I was picked up from the airport by a new friend who I only recently found out was Malaysian. He took me to a small outdoor restaurant where I met three of his co-workers and enjoyed a snack under the cool midnight moon. Over "pull tea" and crepe-like pancakes, he introduced me to Malaysia's unique and diverse cultures.
There are three major ethnic groups in Malaysia (Indian, Chinese, and Malay) as well as several traditional ethnic groups. It's not easy balancing the needs of all these different cultures in one country. "Malays of Chinese background say they're Chinese, not Malaysian," my friend said. "Malays and Indians are represented in government, but there's not so much Chinese representation, so Chinese-Malays don't feel Malaysian."
Over the next few days, when I was walking and riding though KL, I was impressed by the mixture of people. Unlike Korea, in which everyone has black hair, black or dark brown eyes, and white skin, I was suddenly surrounded by a potporri of people---dark-skinned Indians, Buddhist or Taoist Chinese, scarf-wearing Malays---who not only looked different but also spoke different languages and practiced different religions.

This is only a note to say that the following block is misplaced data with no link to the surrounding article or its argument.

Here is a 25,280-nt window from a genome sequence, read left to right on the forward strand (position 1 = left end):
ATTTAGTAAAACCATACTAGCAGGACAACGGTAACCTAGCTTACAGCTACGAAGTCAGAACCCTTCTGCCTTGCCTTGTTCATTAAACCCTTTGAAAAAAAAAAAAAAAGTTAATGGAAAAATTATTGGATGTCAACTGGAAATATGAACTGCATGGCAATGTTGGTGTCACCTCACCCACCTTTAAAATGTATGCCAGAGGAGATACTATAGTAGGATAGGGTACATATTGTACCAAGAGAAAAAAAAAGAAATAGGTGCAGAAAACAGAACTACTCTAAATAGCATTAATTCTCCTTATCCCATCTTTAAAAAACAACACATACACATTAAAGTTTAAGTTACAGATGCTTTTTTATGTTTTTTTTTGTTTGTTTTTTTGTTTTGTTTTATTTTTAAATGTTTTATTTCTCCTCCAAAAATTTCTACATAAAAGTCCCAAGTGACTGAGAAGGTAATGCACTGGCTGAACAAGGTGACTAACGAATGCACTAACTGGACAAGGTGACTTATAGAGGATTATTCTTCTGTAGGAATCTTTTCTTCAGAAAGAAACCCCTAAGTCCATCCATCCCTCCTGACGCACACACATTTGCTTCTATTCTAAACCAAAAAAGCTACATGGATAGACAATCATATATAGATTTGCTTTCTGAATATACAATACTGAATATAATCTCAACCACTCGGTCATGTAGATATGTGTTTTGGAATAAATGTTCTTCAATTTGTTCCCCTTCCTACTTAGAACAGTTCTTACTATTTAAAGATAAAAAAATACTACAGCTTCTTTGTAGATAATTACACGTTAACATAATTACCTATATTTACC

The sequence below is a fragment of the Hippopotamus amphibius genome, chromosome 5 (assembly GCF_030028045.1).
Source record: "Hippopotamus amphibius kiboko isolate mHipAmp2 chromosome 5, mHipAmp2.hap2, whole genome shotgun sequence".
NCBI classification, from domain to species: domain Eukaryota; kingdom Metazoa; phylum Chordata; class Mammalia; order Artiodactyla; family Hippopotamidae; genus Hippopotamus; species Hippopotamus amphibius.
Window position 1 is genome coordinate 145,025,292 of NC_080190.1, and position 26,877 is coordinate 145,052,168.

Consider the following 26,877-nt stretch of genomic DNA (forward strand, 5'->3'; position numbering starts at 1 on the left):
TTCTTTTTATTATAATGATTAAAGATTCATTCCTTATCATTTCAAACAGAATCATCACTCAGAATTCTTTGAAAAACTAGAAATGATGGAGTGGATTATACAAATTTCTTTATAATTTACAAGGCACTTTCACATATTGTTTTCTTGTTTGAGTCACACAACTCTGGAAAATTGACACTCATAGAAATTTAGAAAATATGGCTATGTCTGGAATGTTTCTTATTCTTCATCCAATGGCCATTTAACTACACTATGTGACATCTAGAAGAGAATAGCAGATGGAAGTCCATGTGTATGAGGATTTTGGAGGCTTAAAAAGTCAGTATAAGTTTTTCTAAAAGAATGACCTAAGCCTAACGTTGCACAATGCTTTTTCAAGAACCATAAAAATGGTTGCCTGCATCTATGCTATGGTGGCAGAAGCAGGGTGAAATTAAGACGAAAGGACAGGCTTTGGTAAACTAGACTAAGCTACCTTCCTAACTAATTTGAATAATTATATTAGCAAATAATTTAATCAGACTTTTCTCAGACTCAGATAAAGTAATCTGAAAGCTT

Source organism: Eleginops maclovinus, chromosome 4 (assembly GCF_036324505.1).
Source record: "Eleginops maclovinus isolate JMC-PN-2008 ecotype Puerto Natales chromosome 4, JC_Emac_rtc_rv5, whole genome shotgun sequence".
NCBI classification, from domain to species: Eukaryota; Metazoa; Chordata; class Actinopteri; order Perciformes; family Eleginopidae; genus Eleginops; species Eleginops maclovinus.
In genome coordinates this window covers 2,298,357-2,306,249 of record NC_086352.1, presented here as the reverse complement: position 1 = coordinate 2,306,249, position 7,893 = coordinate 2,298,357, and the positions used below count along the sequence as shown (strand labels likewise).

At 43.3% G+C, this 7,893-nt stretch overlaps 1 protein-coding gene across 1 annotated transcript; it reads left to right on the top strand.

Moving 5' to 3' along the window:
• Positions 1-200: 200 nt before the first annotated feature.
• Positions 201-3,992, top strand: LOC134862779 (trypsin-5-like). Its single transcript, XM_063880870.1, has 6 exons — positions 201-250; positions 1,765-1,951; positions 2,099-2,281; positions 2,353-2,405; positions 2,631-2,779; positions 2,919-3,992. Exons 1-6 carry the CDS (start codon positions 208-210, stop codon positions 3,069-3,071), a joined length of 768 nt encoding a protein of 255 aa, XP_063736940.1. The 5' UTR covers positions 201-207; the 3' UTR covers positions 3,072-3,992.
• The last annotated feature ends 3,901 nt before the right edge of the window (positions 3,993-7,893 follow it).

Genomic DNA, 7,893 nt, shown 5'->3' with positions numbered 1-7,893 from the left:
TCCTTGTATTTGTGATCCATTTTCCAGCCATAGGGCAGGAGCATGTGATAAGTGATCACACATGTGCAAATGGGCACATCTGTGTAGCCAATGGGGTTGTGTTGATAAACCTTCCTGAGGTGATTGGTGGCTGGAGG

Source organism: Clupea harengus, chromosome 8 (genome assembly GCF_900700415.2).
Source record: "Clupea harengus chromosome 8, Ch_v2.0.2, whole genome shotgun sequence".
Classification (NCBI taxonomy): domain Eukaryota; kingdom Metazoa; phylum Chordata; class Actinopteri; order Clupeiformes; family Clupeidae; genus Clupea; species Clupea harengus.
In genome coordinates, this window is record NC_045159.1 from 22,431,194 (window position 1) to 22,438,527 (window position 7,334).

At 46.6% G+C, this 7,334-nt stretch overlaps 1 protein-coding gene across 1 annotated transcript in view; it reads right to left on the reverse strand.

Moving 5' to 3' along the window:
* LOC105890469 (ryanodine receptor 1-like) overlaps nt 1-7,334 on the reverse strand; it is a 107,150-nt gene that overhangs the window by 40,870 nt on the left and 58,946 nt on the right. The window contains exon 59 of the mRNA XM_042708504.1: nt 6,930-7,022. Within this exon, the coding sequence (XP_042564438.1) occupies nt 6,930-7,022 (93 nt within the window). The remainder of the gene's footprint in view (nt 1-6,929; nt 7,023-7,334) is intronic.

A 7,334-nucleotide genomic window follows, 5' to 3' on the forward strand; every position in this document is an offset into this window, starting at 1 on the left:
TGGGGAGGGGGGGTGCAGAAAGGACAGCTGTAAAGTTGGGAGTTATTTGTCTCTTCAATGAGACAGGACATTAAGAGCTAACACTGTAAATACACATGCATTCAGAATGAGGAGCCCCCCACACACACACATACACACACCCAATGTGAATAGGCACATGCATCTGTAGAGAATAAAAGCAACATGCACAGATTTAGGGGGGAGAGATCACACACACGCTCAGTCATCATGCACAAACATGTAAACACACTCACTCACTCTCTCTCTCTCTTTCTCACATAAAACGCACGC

My friend told me that the Indians, Chinese, and Malays were about equal, each taking a third of the population. Travelling around the city, that estimation seemed realistic. But Malays actually form the biggest ethnic groups with about half the population, while the Chinese-Malays account for roughly 25% and Indian-Malays roughly 10%. Malay is the official language, which all students must study in school even if the primary language at the school itself is Chinese or English. Islam is the official and predominate religion, but Hinduism, Christianity, Buddhism, Taoism, and other religions are also practiced in large numbers.
The diversity couldn't be overlooked; it wasn't long before I realized that "Malaysia Truly Asia" was more than a slogan. No, it's not perfect and the groups don't always get along, but Malaysia, in all its varieties, is Asia---truly.